VIDEO CONFERENCING AND DIGITAL CAMERAS
By now you should be active on the Internet in both your professional and personal life. While surfing the Internet, you have no doubt seen full motion video clips and lots and lots of high-quality photos and graphics. What is being done on the Internet can and should be used in our daily lives as attorneys. Here are some suggestions and ideas.
Video conferencing is an affordable reality today, particularly for law firms that have corporate or municipal clients or are involved in high-value litigation and business matters. It wasnt too long ago when video conferencing via telephone lines required an investment of $50,000 to $100,000 or more.
A new offering in this arena that has caused much excitement is the IntelŪ TeamStation System (version 4.0). The system is based on the Intel PentiumŪ II processor and is a turnkey high-performance system that runs on the Windows NT 4.0 operating system. The system includes a complete hardware and software suite for ISDN and Local Area Network (LAN) video. The system provides video conferencing with 30 frames-per-second (which is just about full-motion video via ISDN), at a cost of $10,000.00. ISDN speed is at 128 Kbps, compared to your highest grade modems today that are 56Kpbs speed. An upgrade that allows for ISDN calls at 384 Kbps has been promised for the summer of 1998, at a price in the $4,000.00 range. For more information on Intels video conferencing solution, go to their Internet site at: http://www.intel.com.
As this article is being written, I am experimenting with an under $200.00 video program that includes a camera and software to hook up to another computer over slower telephone lines. It is true that the video is not full motion and is very choppy, but what a technology wonder to be able to see someone over your computer, even if you have to talk to them over another telephone line.
What You Can Do With Video Conferencing
But, why is video conferencing so important? Clearly, the savings of lawyers time is very significant as are the costs of airline travel, local taxicab fares, automobile rental and hotel and motel costs. Here are some uses of this technology:
Business meetings: Many business meetings do not truly require face-to-face discussions. Video conferencing not only allows you to see and hear the other people at the remote location, but also to view and work together on documents. Saving the time and expense of travel and travel-related costs are common themes in all the uses of this technology.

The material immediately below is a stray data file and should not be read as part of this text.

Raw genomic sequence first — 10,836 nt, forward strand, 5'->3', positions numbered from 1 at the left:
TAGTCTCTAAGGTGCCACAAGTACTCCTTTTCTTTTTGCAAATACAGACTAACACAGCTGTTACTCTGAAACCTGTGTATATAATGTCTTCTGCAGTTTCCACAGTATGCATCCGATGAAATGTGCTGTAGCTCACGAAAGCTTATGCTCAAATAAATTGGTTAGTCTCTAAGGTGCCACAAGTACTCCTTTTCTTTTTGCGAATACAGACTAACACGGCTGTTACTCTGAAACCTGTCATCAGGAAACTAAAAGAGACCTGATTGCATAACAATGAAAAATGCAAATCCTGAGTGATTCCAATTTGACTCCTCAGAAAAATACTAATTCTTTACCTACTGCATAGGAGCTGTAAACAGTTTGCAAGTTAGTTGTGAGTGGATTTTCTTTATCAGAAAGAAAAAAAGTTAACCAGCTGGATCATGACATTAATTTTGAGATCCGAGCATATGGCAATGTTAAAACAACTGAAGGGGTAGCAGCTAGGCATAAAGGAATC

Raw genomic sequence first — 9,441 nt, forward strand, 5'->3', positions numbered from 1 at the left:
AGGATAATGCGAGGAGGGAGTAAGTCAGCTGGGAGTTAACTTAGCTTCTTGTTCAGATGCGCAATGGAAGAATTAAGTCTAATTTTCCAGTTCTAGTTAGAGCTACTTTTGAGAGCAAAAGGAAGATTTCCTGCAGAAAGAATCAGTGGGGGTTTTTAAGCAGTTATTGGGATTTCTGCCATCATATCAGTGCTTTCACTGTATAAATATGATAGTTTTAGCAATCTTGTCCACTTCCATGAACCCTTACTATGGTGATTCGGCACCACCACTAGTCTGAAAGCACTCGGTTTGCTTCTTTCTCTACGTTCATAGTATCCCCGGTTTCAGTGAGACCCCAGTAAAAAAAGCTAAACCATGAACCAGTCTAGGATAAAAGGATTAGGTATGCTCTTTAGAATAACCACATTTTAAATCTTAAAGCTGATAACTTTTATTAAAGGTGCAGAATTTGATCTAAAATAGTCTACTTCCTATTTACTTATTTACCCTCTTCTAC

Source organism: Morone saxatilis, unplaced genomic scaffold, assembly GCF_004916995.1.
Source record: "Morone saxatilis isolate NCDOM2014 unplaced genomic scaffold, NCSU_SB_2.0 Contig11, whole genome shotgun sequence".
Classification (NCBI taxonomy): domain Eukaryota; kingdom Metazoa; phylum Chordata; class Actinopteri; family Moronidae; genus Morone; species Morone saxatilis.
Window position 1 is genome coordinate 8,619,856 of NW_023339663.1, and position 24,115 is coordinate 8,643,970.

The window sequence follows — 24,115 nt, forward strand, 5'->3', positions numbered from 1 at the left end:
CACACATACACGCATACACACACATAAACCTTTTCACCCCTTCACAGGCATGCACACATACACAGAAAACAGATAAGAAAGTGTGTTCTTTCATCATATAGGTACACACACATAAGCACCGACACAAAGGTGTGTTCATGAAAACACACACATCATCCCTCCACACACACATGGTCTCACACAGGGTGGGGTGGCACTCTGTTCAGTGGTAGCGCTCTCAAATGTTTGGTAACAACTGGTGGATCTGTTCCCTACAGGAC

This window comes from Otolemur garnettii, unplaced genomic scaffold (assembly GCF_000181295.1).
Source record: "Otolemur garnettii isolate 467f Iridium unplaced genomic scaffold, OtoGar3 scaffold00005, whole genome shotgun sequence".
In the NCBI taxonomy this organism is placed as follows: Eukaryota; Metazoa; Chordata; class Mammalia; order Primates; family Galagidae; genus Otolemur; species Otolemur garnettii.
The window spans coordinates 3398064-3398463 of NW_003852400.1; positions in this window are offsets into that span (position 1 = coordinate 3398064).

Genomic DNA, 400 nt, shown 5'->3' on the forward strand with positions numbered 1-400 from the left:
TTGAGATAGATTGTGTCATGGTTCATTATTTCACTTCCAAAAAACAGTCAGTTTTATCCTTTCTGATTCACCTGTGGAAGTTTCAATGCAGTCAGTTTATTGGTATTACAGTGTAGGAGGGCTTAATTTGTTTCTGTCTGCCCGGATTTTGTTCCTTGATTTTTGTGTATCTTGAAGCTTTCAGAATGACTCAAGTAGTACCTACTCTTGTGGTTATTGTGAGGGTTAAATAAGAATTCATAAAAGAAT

Depositions: You are in Illinois and your expert is in California. Why not take the deposition of that expert via a videoconference? By a proper set up, you can see all that needs to be seen, and by having local counsel sit in, you can be assured that the witness is not being prompted by opposing counsel who has taken the time to be physically present at the deposition.
Expert Testimony In Court: Its very expensive to have experts testify in court. Evidence, video depositions may help solve this problem, at least in part. Why not use video conferencing to have an expert testify during the trial? Then, the direct examination can be more complete, as can the cross-examination.
Municipal Meetings: Discussions about the use of video conferencing for the meetings of the trustees of municipalities has been going on for years now. Very high costs prevented most governmental agencies from adopting this technology. Today, however, why not adopt whatever rules and laws are necessary so that quorums of trustees can be accomplished, even if a given trustee is in a hospital recovering from a broken leg or had to make an emergency trip to another city because a close family relative is sick or injured?
Appeals via CD-ROM: One of the wonders of CD-ROM is the huge amount of information that can be packed into one of those small, shiny disks. About 640 megabytes or so. This is enough room for pleadings, court orders and even full-motion videos where appropriate. Video conferencing and video techniques will, more and more, find their way into CD-ROM based appellate briefs.